Survey Results of National Network to End Domestic Violence
97% of domestic violence programs report that abusers misuse technology to stalk, harass, and control victims
90% of domestic violence programs report that abusers harass victims via text messaging and through social media
Get more information. Navigating violence, abuse, and stalking can be very difficult and dangerous. Victim advocates in your area can tell you about options and local resources, and help you create a plan for your safety.
National Domestic Violence Hotline 800-799-7233
National Sexual Assault Hotline 800-656-4673
National Human Trafficking Hotline 888-373-7888
More information about technology, harassment, and abuse is in our Survivor Toolkit at TechSafety.org.
Consider using a safer device. If you think that someone is monitoring your computer, tablet, or mobile device, try using a different device that the person hasn’t had physical or remote access to in the past, and doesn’t have access to now (like a computer at a library or a friend’s phone).
Trust your instincts. Abusers, stalkers, and perpetrators are often very determined to maintain control over their victims, and technology is one of many tools they use to do this. If it seems like the person knows too much about you, they could be getting that information from a variety of sources, like monitoring your devices, accessing your online accounts, tracking your location, or gathering information about you online.
Strategically plan around your tech. When abusers misuse technology, it’s often a natural reaction to want to throw away devices or close online accounts to make it stop. However, some abusive individuals may escalate their controlling and dangerous behavior if they feel they’ve lost access to the victim. So before removing a hidden camera that you’ve found, or a GPS tracker, think through how the abuser may respond and plan for your safety. For example, some survivors choose to use a safer device for certain interactions, but also keep using the monitored device as a way to collect evidence.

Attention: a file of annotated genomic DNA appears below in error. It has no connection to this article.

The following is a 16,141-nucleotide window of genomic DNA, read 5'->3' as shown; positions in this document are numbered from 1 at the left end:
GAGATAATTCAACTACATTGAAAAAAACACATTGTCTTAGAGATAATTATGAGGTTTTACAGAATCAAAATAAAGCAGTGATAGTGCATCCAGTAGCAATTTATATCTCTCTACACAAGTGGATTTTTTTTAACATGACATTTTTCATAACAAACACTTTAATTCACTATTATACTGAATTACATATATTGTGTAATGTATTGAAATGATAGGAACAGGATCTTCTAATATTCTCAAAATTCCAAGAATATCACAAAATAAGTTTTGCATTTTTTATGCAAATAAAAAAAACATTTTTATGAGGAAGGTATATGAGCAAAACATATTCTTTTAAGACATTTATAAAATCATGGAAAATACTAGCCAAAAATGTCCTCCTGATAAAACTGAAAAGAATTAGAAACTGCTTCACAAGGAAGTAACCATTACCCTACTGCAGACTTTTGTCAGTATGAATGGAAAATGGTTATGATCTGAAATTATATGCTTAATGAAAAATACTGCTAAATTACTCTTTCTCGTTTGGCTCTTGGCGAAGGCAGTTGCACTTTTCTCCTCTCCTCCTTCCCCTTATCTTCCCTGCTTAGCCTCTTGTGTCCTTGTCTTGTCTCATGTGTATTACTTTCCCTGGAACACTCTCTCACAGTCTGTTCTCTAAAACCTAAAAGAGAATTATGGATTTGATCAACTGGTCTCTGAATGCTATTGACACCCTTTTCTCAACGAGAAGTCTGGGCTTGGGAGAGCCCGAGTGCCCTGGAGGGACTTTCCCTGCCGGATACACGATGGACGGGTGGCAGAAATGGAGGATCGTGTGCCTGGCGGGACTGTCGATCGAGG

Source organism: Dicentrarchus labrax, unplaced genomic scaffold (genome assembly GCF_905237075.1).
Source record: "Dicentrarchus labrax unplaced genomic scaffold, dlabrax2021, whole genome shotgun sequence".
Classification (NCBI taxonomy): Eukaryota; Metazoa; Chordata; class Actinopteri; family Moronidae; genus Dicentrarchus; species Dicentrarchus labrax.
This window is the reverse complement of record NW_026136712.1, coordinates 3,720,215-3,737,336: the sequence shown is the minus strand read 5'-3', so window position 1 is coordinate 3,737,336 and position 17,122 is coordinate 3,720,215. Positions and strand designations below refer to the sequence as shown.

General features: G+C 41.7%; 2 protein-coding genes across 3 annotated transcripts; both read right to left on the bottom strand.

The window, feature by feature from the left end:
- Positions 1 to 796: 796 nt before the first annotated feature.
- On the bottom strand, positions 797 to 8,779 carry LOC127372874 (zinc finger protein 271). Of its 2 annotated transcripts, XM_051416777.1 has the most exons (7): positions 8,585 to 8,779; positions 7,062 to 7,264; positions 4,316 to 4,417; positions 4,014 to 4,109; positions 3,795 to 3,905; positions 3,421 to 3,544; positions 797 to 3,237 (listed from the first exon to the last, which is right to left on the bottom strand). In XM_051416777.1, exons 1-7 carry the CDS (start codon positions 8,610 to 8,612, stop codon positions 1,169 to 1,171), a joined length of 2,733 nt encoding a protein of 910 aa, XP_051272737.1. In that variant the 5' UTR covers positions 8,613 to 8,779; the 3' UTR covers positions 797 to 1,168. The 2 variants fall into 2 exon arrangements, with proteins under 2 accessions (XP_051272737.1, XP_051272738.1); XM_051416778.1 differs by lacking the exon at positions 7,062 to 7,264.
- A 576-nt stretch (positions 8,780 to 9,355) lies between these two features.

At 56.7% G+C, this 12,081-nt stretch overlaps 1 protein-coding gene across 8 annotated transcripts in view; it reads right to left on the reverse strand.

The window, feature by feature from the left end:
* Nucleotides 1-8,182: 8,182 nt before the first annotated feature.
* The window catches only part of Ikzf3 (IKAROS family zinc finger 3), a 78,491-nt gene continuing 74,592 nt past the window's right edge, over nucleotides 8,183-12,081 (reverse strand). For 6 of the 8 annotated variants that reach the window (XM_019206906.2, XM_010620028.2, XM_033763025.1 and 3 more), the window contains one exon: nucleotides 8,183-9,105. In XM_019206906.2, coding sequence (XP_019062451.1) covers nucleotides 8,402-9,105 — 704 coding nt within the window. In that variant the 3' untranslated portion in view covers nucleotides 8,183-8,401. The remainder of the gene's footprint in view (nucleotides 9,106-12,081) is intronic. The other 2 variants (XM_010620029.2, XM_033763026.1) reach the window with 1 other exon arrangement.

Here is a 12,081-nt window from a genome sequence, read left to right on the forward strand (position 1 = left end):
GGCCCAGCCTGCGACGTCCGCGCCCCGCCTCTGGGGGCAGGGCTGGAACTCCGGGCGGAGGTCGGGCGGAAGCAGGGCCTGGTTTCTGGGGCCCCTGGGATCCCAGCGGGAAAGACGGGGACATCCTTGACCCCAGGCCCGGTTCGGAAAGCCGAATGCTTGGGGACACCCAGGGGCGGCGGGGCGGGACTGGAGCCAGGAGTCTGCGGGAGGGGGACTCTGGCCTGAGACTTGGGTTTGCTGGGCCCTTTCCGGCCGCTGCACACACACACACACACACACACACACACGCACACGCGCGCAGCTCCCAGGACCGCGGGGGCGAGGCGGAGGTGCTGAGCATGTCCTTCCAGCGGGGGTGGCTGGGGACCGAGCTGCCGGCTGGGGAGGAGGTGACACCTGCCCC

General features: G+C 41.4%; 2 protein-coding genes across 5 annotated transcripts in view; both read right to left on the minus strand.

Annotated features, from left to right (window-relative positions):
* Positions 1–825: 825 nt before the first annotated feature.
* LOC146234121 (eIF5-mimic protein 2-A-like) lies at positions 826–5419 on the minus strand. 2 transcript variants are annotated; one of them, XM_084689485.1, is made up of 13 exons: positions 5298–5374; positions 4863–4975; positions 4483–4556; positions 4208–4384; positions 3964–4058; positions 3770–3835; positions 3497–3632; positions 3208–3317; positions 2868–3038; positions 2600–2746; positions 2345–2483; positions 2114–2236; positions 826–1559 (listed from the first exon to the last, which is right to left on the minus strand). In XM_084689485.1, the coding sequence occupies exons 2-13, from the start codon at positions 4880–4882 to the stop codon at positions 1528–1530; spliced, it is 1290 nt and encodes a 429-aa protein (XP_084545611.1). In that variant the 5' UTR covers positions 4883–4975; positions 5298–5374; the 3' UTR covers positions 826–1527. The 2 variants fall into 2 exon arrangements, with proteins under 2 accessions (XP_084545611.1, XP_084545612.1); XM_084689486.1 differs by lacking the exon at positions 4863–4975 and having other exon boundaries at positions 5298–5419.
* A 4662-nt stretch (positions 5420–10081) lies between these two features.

IDENTIFY THE ABUSE
Look for patterns. Take some time to think through what kind of technology may being used to stalk, monitor, or harass you. For example, if the abusive person has hinted that they are watching you, think about what they know.
Does the abuser know where you are whether at home or out in the public?
Does the abuser know when you drive somewhere, or your destinations?
Narrowing down the potential source of technology can help you create a safety plan and to document the abuse. Read more about Assessing for Technology Abuse.
Document the incidents. Documenting a series of incidents can show police or the court a pattern of behavior that fits a legal definition of stalking or harassment. Documentation can also help you see if things are escalating, and help you with safety planning. For more information, check out our Documentation Tips for Survivors.
Report the incidents. You may also want to report the incidents to law enforcement or seek a protective order. If the harassing behavior is online, you can also report it to the website or app where the harassment is happening. If the behavior violates the platform’s terms of service, the content may be removed or the person may be banned. It’s important to recognize that reporting content may remove it completely so it should be documented prior to reports for evidence.
STEPS TO INCREASE SECURITY
Change passwords and usernames. If you think your online accounts are being accessed, you can change your usernames and passwords using a safer device. Once you’ve updated the account information, it’s important not to access those accounts from a device you think is being monitored. You can also:
consider creating brand new accounts for different platforms
create new email addresses without identifying usernames or other revealing information
create an email address that can be encrypted, and meant only for recipients to read (Proton Mail)